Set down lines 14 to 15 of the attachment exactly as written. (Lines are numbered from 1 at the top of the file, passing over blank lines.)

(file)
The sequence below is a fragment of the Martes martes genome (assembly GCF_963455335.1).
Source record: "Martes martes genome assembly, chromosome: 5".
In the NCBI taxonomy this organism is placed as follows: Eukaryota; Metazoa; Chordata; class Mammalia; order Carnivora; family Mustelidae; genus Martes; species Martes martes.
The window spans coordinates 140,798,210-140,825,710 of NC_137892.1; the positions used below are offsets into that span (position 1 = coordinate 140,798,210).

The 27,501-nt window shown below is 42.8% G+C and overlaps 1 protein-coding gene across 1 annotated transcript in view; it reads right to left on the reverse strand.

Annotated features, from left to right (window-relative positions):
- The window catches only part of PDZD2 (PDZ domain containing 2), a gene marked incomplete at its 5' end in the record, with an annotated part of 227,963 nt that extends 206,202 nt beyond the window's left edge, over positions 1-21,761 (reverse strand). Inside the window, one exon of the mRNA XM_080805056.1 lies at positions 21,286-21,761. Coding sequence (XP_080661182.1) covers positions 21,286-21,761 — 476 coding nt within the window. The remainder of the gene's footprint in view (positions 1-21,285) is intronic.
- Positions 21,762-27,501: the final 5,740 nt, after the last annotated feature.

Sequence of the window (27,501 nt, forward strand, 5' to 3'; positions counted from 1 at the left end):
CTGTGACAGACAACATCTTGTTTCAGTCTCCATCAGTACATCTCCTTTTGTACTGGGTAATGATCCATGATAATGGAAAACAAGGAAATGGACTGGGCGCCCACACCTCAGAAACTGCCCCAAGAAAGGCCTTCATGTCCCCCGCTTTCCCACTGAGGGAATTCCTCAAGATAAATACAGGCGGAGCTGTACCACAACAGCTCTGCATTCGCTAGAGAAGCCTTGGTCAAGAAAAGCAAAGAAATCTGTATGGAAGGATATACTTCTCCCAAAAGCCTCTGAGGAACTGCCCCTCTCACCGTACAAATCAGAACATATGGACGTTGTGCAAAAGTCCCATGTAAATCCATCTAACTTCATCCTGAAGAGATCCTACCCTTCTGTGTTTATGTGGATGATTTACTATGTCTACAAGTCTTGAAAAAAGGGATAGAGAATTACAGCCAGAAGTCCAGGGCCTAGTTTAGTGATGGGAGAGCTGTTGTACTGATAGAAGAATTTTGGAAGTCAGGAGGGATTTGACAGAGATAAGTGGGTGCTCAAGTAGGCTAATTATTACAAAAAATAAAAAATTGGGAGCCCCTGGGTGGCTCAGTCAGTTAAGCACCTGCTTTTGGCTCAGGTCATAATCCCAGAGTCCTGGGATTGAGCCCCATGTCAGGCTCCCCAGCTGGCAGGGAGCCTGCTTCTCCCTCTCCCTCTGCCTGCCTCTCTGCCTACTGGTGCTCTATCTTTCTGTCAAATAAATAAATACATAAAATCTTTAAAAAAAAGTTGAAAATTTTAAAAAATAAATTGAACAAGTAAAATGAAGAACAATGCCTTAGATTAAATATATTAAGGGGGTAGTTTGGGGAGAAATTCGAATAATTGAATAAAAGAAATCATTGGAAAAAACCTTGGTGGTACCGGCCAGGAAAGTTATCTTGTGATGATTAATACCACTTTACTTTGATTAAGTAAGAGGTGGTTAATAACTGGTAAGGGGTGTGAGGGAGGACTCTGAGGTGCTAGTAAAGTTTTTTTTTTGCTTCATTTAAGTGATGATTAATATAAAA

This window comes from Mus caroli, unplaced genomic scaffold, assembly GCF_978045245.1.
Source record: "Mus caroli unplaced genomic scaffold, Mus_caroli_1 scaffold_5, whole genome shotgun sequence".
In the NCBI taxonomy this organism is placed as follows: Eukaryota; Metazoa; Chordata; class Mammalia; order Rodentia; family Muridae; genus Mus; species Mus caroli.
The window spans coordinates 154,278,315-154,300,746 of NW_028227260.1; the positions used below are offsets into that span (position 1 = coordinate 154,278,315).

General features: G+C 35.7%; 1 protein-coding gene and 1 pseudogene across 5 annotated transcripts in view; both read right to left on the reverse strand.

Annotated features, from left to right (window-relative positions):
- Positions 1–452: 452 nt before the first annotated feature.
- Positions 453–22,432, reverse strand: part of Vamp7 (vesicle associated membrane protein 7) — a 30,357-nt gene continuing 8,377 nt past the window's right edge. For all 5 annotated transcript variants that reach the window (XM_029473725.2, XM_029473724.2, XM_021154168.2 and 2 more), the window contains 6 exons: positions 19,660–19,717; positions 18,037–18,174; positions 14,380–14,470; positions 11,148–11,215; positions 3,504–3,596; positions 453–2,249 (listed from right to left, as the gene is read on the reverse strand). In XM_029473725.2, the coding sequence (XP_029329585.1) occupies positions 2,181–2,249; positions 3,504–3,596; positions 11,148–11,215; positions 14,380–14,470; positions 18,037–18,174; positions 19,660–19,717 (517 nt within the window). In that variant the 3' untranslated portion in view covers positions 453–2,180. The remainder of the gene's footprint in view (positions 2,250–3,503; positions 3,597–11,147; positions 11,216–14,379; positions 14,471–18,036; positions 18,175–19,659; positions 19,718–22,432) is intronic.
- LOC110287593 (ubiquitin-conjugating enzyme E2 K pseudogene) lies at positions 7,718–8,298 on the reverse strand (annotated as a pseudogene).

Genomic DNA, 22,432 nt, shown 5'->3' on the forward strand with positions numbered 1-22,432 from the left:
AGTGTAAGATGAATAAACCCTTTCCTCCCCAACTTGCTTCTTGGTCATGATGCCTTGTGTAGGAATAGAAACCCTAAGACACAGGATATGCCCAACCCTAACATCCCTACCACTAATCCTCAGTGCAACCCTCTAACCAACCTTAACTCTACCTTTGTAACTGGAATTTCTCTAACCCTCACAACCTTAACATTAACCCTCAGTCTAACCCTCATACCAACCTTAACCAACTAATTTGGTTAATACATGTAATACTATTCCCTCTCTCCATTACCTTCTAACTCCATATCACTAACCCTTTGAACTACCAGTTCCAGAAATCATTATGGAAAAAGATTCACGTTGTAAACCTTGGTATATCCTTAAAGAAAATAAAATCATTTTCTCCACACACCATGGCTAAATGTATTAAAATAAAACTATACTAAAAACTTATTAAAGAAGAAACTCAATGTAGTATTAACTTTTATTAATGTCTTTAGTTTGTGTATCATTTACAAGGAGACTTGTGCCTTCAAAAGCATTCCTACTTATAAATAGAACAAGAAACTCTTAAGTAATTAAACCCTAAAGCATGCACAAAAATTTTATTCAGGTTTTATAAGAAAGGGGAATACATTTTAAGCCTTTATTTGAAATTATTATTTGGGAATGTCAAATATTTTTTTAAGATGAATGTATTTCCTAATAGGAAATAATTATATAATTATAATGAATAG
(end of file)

The window spans coordinates 154,278,315-154,300,746 of NW_028227260.1; the positions used below are offsets into that span (position 1 = coordinate 154,278,315).

General features: G+C 35.7%; 1 protein-coding gene and 1 pseudogene across 5 annotated transcripts in view; both read right to left on the reverse strand.